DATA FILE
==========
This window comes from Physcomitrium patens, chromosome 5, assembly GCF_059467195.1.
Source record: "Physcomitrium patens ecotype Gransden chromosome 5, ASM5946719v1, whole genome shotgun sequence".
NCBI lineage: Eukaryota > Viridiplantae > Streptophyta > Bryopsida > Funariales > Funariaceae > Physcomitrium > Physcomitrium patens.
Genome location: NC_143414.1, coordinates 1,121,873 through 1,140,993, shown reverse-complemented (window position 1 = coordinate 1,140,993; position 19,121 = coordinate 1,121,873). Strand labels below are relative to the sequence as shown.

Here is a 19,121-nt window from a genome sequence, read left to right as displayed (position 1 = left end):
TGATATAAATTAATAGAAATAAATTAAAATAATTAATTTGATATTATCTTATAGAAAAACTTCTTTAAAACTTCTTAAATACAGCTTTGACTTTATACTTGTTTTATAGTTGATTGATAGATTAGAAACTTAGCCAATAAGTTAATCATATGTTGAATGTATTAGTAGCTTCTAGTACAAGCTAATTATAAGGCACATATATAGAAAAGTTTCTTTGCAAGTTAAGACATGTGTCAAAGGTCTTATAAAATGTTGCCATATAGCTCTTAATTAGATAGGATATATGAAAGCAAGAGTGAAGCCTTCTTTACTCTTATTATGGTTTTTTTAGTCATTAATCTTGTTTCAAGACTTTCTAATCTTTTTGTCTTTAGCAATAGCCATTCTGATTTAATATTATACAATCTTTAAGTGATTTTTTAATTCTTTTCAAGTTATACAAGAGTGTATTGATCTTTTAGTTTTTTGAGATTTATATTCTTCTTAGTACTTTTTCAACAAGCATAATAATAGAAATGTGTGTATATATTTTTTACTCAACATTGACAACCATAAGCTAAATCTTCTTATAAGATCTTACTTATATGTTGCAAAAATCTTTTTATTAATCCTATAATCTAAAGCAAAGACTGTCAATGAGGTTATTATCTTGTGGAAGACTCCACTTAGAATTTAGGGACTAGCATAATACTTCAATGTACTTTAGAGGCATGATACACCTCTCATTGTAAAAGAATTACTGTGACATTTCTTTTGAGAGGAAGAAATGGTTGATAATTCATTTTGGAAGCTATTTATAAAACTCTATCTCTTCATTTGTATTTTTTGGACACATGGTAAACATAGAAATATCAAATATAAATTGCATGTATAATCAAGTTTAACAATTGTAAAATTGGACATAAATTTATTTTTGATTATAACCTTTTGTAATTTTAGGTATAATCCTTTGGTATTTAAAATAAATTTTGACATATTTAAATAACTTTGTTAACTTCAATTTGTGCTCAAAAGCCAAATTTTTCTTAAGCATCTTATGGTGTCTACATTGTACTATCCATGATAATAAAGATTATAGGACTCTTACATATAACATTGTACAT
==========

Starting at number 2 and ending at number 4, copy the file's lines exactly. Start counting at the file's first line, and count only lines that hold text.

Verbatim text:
Source record: "Physcomitrium patens ecotype Gransden chromosome 5, ASM5946719v1, whole genome shotgun sequence".
NCBI lineage: Eukaryota > Viridiplantae > Streptophyta > Bryopsida > Funariales > Funariaceae > Physcomitrium > Physcomitrium patens.
Genome location: NC_143414.1, coordinates 1,121,873 through 1,140,993, shown reverse-complemented (window position 1 = coordinate 1,140,993; position 19,121 = coordinate 1,121,873). Strand labels below are relative to the sequence as shown.